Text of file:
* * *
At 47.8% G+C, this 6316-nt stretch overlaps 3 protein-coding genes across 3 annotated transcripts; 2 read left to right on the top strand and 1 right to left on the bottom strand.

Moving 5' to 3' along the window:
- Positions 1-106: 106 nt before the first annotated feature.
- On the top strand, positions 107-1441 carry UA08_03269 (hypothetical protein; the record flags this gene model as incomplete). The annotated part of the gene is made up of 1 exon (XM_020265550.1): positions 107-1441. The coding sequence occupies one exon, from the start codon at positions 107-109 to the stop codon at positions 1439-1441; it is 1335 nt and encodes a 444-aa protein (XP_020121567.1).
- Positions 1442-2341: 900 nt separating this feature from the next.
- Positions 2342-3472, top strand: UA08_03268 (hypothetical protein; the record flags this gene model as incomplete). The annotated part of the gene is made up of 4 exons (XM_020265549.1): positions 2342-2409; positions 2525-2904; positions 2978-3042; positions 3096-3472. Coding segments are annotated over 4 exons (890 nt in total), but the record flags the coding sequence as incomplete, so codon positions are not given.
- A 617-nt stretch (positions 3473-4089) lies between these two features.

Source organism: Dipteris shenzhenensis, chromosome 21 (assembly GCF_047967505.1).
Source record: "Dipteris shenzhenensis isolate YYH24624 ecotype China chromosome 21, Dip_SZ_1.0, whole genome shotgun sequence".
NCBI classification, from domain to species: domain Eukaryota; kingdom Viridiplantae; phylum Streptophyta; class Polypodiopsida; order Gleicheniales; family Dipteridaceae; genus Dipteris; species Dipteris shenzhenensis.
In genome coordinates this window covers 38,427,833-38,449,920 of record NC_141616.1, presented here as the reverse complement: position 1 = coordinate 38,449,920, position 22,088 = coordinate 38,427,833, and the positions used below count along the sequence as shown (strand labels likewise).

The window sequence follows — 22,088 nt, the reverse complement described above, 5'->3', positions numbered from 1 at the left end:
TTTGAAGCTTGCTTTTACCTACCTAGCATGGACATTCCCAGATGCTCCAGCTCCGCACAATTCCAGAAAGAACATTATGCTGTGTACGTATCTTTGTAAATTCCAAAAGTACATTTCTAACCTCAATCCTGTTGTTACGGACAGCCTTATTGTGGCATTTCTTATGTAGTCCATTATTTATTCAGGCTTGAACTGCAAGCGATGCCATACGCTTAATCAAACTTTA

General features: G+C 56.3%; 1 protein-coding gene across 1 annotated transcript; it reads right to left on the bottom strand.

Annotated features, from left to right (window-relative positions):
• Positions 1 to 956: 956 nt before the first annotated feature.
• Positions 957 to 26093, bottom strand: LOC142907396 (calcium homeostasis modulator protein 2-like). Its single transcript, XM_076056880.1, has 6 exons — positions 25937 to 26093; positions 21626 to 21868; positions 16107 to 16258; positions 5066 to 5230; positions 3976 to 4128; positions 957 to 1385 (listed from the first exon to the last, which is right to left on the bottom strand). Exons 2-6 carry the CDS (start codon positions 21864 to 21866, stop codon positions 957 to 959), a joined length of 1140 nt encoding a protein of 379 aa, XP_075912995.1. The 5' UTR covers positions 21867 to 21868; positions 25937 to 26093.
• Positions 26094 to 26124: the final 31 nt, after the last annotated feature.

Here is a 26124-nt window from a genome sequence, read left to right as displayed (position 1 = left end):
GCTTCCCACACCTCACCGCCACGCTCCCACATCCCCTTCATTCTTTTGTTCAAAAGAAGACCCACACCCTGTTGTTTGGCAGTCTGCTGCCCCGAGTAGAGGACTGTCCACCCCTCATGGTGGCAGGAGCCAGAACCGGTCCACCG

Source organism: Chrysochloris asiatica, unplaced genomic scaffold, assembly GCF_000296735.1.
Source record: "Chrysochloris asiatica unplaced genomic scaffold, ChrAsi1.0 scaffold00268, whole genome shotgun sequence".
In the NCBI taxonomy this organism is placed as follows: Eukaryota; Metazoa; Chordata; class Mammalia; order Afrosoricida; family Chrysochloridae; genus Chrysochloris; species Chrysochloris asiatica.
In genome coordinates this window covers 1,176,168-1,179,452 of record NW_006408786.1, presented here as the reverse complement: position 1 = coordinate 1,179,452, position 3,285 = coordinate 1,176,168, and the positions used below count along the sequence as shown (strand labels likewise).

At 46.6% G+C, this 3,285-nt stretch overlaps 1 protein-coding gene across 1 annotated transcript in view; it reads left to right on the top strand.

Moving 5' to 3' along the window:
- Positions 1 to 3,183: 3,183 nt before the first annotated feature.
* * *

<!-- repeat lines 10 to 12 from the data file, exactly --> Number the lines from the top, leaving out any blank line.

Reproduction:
NCBI classification, from domain to species: domain Eukaryota; kingdom Viridiplantae; phylum Streptophyta; class Polypodiopsida; order Gleicheniales; family Dipteridaceae; genus Dipteris; species Dipteris shenzhenensis.
In genome coordinates this window covers 38,427,833-38,449,920 of record NC_141616.1, presented here as the reverse complement: position 1 = coordinate 38,449,920, position 22,088 = coordinate 38,427,833, and the positions used below count along the sequence as shown (strand labels likewise).

The window sequence follows — 22,088 nt, the reverse complement described above, 5'->3', positions numbered from 1 at the left end: